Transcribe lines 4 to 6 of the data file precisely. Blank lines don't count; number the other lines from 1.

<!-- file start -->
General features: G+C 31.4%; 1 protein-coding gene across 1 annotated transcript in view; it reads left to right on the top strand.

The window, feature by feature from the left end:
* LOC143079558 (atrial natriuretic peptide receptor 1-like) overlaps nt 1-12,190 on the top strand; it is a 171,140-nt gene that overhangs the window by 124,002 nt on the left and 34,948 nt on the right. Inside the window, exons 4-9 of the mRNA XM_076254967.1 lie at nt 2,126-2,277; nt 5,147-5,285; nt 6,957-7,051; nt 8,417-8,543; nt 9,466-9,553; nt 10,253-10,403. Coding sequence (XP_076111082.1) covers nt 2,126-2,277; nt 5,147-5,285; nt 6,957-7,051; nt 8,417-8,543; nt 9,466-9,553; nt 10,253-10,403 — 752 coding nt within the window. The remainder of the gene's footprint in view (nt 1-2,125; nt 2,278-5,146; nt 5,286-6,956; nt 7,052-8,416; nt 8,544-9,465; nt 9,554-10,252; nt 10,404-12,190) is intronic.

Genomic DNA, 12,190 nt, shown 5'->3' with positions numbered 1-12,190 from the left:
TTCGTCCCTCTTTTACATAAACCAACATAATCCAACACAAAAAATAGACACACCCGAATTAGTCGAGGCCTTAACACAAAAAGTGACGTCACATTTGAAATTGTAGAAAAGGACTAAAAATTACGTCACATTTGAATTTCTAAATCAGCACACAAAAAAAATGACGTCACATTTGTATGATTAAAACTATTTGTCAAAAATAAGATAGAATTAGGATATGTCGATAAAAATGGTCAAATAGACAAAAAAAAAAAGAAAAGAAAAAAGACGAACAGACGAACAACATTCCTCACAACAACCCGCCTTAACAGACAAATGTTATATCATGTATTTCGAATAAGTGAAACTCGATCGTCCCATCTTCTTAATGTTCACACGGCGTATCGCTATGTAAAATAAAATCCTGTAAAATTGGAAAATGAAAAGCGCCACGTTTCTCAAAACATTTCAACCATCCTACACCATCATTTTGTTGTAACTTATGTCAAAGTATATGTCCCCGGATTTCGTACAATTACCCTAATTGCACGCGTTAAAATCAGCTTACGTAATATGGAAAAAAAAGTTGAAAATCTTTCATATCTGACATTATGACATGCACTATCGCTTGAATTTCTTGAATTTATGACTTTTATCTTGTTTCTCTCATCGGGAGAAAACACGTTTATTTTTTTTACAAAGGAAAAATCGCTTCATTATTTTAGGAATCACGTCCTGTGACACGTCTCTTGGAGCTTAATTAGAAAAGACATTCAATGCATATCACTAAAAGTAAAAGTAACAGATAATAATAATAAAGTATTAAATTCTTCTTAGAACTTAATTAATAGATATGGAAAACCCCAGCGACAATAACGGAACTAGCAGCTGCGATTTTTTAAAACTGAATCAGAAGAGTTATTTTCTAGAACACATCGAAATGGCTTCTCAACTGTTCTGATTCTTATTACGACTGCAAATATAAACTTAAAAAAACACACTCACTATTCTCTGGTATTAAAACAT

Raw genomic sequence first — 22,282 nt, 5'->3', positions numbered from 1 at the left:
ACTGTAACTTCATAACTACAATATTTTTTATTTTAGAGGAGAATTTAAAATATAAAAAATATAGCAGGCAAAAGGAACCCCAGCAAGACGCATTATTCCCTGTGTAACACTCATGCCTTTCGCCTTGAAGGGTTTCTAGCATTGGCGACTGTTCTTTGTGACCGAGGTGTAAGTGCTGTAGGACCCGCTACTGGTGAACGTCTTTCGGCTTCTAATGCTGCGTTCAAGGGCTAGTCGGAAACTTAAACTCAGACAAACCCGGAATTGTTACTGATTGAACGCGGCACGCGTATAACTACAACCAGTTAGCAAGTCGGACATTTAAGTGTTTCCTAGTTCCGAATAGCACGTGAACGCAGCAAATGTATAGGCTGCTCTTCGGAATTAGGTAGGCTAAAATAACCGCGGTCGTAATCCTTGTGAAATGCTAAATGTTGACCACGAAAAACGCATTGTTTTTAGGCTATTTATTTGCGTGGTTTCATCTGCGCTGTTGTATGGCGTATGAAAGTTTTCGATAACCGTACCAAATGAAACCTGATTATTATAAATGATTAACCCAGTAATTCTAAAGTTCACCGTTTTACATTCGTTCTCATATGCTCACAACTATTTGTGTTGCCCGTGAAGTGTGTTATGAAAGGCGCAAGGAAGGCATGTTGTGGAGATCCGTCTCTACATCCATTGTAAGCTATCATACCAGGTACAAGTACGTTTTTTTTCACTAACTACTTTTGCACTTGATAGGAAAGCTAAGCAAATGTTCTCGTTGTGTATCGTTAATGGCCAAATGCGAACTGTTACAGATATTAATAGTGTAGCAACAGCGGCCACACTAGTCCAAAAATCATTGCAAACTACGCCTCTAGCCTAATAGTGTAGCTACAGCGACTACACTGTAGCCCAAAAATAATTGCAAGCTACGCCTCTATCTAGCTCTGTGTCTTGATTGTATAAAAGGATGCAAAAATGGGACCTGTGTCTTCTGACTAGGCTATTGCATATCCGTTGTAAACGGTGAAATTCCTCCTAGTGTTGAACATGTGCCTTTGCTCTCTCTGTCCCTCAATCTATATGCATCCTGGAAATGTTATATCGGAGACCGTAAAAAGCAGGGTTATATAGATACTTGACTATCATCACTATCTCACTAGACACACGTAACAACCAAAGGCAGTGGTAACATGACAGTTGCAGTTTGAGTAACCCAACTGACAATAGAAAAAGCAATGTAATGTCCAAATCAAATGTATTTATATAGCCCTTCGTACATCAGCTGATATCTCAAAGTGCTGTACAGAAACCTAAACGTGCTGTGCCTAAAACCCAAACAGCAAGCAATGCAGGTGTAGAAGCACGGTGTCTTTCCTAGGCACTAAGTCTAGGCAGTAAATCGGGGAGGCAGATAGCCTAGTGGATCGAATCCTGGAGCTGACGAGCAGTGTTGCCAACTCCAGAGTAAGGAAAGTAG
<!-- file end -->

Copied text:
Genomic DNA, 12,190 nt, shown 5'->3' with positions numbered 1-12,190 from the left:
TTCGTCCCTCTTTTACATAAACCAACATAATCCAACACAAAAAATAGACACACCCGAATTAGTCGAGGCCTTAACACAAAAAGTGACGTCACATTTGAAATTGTAGAAAAGGACTAAAAATTACGTCACATTTGAATTTCTAAATCAGCACACAAAAAAAATGACGTCACATTTGTATGATTAAAACTATTTGTCAAAAATAAGATAGAATTAGGATATGTCGATAAAAATGGTCAAATAGACAAAAAAAAAAAGAAAAGAAAAAAGACGAACAGACGAACAACATTCCTCACAACAACCCGCCTTAACAGACAAATGTTATATCATGTATTTCGAATAAGTGAAACTCGATCGTCCCATCTTCTTAATGTTCACACGGCGTATCGCTATGTAAAATAAAATCCTGTAAAATTGGAAAATGAAAAGCGCCACGTTTCTCAAAACATTTCAACCATCCTACACCATCATTTTGTTGTAACTTATGTCAAAGTATATGTCCCCGGATTTCGTACAATTACCCTAATTGCACGCGTTAAAATCAGCTTACGTAATATGGAAAAAAAAGTTGAAAATCTTTCATATCTGACATTATGACATGCACTATCGCTTGAATTTCTTGAATTTATGACTTTTATCTTGTTTCTCTCATCGGGAGAAAACACGTTTATTTTTTTTACAAAGGAAAAATCGCTTCATTATTTTAGGAATCACGTCCTGTGACACGTCTCTTGGAGCTTAATTAGAAAAGACATTCAATGCATATCACTAAAAGTAAAAGTAACAGATAATAATAATAAAGTATTAAATTCTTCTTAGAACTTAATTAATAGATATGGAAAACCCCAGCGACAATAACGGAACTAGCAGCTGCGATTTTTTAAAACTGAATCAGAAGAGTTATTTTCTAGAACACATCGAAATGGCTTCTCAACTGTTCTGATTCTTATTACGACTGCAAATATAAACTTAAAAAAACACACTCACTATTCTCTGGTATTAAAACAT

Raw genomic sequence first — 22,282 nt, 5'->3', positions numbered from 1 at the left: